In 1942, Russia was being overrun by German tanks.
The Russians needed a fast, cheap way to combat them.
One of their ideas was to use dogs.
Training dogs to carry explosives under the tanks made sense.
Dogs were fast and could each carry a small bomb.
The only problem was the dogs couldn’t be trained to put the bomb down and run away.
So the dogs would just have to explode with the bombs.
It still made sense.
There were plenty of dogs, they were cheap and easy to train.
So the Russians set up canine-training schools staffed by experts and scientists.
People who knew exactly how dogs thought.
They decided the best kind of dog to use would be Alsatians: strong, brave, and fast.
Each dog was trained to wear a vest with 28lb of explosives.
They were kept permanently hungry and their food was always kept under a tank.
So they learned to crawl under a tank to get their food.
In a battle, a lever sticking out of the explosives would hit the bottom of the tank.
That would trigger the bomb and it would explode.
Thousands of dogs were trained this way by the experts.
Experts who knew absolutely every detail about canine behaviour.
So what happened the first time they used dogs in battle?
Well, not quite what the experts thought.
Because although the experts had considered everything about dogs they hadn’t considered everything about German tanks.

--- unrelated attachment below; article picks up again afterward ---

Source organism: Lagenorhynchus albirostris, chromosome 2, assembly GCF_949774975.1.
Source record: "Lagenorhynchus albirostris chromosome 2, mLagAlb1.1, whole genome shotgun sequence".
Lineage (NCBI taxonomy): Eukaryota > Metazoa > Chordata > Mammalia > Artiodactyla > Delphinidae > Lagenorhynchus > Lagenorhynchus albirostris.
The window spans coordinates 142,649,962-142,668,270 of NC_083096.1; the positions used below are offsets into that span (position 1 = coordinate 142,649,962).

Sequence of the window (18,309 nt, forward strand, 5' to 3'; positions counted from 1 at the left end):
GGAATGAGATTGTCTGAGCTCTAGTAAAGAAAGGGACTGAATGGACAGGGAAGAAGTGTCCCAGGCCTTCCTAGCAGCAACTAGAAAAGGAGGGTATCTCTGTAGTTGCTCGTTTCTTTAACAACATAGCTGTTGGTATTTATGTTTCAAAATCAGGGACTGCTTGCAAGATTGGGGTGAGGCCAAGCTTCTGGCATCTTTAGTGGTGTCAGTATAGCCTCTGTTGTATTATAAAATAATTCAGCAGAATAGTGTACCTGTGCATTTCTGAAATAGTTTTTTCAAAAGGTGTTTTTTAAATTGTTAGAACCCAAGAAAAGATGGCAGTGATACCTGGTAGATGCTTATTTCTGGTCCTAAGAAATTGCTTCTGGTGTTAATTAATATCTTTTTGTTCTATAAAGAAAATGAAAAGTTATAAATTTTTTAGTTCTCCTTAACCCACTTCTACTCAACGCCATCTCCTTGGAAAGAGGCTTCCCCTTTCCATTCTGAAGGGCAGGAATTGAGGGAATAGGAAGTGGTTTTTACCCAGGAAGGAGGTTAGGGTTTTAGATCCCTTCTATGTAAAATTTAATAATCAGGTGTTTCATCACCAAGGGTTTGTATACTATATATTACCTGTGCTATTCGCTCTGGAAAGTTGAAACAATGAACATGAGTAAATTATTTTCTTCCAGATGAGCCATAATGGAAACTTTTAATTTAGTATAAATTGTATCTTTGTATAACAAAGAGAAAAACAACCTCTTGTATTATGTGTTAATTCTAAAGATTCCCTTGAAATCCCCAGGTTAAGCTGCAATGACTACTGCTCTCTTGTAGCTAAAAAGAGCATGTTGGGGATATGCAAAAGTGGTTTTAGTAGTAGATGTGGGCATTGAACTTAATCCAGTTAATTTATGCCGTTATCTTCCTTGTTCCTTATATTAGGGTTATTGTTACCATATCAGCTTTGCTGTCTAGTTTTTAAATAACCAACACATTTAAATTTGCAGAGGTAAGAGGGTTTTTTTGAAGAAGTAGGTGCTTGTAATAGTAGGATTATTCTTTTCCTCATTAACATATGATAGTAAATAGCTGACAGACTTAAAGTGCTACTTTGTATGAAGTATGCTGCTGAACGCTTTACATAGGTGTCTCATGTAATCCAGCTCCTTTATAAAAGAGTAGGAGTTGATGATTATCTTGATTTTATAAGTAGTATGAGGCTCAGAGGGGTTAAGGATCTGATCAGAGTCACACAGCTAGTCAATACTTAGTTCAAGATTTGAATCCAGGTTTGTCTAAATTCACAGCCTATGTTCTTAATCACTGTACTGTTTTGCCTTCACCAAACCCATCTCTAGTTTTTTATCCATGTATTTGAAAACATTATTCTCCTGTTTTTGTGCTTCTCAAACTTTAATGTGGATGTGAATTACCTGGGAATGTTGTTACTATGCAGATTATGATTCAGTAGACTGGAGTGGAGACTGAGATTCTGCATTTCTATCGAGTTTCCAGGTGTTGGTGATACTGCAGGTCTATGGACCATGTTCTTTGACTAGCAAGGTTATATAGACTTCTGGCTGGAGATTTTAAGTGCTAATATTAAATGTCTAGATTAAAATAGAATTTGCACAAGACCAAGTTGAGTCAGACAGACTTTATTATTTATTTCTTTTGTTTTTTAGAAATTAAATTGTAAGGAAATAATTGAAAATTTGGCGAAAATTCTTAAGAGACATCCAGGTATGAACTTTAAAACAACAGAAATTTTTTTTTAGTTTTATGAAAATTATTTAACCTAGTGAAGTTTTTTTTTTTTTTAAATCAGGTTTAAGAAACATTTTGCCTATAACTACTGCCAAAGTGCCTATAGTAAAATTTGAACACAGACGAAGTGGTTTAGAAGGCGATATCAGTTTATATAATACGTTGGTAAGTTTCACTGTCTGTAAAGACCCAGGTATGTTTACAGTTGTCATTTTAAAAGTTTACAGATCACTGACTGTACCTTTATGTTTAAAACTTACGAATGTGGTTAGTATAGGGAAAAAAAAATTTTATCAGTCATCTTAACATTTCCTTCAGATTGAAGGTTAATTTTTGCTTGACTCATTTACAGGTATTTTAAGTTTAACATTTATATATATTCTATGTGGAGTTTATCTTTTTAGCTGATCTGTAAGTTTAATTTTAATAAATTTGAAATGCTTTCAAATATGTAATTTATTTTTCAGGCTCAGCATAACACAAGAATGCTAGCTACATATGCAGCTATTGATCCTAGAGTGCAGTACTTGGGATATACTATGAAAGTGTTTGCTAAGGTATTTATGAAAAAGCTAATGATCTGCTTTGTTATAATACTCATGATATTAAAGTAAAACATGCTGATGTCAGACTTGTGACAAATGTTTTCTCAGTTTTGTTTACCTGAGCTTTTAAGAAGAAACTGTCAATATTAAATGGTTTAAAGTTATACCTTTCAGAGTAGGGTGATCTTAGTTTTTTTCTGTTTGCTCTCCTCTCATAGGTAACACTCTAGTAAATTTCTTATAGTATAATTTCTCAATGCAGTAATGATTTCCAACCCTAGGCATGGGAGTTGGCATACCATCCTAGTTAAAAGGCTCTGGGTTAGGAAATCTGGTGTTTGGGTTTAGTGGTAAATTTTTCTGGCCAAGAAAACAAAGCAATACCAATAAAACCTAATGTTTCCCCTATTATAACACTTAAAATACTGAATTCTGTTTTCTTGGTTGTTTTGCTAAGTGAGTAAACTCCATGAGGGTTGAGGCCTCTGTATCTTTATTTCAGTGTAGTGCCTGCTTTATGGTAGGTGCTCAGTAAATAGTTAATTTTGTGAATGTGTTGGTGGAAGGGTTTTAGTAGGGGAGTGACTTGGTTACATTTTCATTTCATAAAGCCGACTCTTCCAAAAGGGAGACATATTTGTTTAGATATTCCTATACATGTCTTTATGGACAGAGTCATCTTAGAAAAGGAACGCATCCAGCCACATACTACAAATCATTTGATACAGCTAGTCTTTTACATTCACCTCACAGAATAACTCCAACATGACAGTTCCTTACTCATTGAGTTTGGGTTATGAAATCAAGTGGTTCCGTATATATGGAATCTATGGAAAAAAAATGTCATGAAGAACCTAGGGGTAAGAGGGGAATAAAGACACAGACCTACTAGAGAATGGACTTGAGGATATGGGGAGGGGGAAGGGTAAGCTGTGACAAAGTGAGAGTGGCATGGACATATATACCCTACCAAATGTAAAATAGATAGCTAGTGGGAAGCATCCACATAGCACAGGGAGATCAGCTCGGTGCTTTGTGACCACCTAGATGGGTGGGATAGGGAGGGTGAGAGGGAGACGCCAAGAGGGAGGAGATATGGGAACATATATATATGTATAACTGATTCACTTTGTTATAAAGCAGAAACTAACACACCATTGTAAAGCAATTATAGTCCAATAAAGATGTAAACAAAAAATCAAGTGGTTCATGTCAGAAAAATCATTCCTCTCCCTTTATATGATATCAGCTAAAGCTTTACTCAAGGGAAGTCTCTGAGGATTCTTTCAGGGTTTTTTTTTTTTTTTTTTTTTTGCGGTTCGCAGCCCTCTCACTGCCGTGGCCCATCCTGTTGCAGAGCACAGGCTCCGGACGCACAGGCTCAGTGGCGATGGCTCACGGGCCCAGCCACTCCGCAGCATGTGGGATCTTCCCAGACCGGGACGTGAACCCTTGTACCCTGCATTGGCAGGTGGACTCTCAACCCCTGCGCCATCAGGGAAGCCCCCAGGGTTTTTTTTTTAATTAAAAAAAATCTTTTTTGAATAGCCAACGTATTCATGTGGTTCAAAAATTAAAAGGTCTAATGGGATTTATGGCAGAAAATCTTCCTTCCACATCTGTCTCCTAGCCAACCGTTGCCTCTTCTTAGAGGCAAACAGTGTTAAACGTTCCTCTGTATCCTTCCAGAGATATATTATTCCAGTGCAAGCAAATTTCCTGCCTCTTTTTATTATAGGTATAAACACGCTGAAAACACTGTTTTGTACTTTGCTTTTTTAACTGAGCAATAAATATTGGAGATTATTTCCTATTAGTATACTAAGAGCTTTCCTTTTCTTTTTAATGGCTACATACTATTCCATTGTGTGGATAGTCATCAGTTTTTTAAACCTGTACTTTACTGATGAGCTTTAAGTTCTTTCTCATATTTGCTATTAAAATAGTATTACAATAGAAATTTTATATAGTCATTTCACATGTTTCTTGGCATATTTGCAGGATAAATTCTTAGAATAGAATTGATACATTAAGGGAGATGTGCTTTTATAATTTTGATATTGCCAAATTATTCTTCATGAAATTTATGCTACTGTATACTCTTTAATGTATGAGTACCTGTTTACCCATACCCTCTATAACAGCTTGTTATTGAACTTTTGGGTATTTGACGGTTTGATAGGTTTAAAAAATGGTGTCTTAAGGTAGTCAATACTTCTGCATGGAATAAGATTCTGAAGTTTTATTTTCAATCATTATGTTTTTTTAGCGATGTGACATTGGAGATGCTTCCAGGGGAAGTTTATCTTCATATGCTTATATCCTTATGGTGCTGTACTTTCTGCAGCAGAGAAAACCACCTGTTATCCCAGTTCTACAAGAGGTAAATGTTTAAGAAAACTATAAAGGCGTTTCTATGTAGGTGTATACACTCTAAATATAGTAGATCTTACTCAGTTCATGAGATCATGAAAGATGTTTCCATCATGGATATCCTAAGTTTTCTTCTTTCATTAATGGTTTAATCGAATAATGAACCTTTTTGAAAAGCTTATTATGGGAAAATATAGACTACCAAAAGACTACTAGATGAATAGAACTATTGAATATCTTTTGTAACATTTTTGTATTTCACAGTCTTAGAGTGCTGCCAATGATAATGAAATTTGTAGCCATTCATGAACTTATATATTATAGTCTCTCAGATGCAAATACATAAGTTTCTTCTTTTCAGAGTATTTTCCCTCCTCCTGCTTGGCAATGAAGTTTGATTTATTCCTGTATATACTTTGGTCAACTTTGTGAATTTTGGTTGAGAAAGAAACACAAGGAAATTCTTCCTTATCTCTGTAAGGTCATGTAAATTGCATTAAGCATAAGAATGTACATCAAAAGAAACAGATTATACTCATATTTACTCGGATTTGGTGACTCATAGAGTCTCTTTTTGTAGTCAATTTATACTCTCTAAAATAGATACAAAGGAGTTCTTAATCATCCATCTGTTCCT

The dogs had been trained on Russian tanks, which ran on diesel.
But German tanks ran on petrol.
The average dog’s sense of smell is ten thousand times more sensitive than a human’s.
To the dogs the smell of petrol versus diesel made them totally different things.
The dogs wouldn’t go anywhere near the German tanks.
They ran around looking for Russian tanks then crawled underneath looking for food.
The Russian soldiers saw this and tried to shoot the dogs.
Many Russian soldiers were killed before the dogs either exploded or were shot.
Because the experts had become so involved in the thing they were studying, they forgot the main part of the job.
It wasn’t dogs, the main part was destroying German tanks.
But that’s the way it is with experts.
They become so involved in the details they forget the big picture.
Which is exactly what’s happened in our business.
We’ve become inundated with experts who can only see the details.
The complicated nature of the technology and making sure all advertising fits into absolutely every possible space.
And they get all the details right, except none of it works.
Because their priority is wrong: the advertising itself is dull and boring.
So no one wants to look at any of it.
And consequently we have ad-blocking technology.
And their solution to ad-blocking is to find even more media space to fill up with ads that no one wants to look at.
I recently heard ‘content’ described as ‘digital landfill’.
That’s because advertising ‘experts’ are operating at the level of Russian dog trainers.